2023-2024 MHC Annual Symposium theme announced!


“River towns are winged towns.”

“A river is superior to a lake in its liberating influence. It has motion and indefinite length. A river touching the back of a town is like a wing, it may be unused as yet, but ready to waft it over the world. With its rapid current it is a slightly fluttering wing. River towns are winged towns.” 

(Henry David Thoreau, journal entry, dated July 2, 1858)

From the Mississippi to the Rhine to the Yangtze, to the Penobscot, the Earth’s rivers have made possible the transport of goods and people throughout history, and with those goods and
people, culture has also been transported. Rivers make us, and we have in turn made them—through dams, diversion, reversals. The rivers give us a literal and symbolic map of human movement, development, and connection, and thus are an illuminating reference point in our work in the humanities.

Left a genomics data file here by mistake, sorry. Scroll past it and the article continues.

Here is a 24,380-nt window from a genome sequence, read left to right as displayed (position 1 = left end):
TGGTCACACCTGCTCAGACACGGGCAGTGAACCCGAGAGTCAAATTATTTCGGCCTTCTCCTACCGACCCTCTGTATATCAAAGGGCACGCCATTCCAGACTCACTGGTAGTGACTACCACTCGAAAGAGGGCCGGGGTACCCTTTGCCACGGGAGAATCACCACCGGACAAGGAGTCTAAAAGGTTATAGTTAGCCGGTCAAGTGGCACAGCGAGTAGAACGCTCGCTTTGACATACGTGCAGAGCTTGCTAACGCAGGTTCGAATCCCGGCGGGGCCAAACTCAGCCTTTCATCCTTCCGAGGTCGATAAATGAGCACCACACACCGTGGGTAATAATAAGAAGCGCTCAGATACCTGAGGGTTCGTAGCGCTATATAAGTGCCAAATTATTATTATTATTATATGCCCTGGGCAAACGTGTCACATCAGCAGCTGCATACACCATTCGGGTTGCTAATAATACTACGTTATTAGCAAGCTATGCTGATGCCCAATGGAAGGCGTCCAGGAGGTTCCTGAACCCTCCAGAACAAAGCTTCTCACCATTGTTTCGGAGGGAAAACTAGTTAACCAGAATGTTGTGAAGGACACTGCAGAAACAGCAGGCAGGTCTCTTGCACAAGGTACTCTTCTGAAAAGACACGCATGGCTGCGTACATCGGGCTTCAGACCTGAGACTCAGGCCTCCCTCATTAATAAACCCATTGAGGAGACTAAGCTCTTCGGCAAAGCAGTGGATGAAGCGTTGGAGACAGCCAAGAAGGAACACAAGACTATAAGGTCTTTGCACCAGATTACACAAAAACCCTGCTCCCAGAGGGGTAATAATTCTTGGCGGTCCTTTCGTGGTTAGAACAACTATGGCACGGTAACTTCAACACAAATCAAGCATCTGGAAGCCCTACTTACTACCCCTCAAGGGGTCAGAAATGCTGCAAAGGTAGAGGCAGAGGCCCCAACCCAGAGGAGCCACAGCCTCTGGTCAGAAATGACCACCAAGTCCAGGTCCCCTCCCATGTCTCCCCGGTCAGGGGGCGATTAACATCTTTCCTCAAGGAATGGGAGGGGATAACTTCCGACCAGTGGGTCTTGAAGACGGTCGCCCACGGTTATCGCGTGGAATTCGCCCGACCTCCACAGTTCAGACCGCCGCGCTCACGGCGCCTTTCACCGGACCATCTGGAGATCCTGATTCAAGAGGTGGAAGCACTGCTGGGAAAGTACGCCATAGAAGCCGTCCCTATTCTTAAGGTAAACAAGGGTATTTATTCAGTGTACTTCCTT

With climate changes affecting those very waterways (see the current work preparing for the future of the Los Angeles River and the Rhine), we can see how the low water levels expose parts of our history, enlarging our sense of how the rivers affect the surrounding land and its people. The 2023-24 annual symposium theme addresses many aspects of how rivers both large and small—and both literal and metaphorical—shape and are shaped by the stories we tell, the art we make, and the ways in which we live alongside them.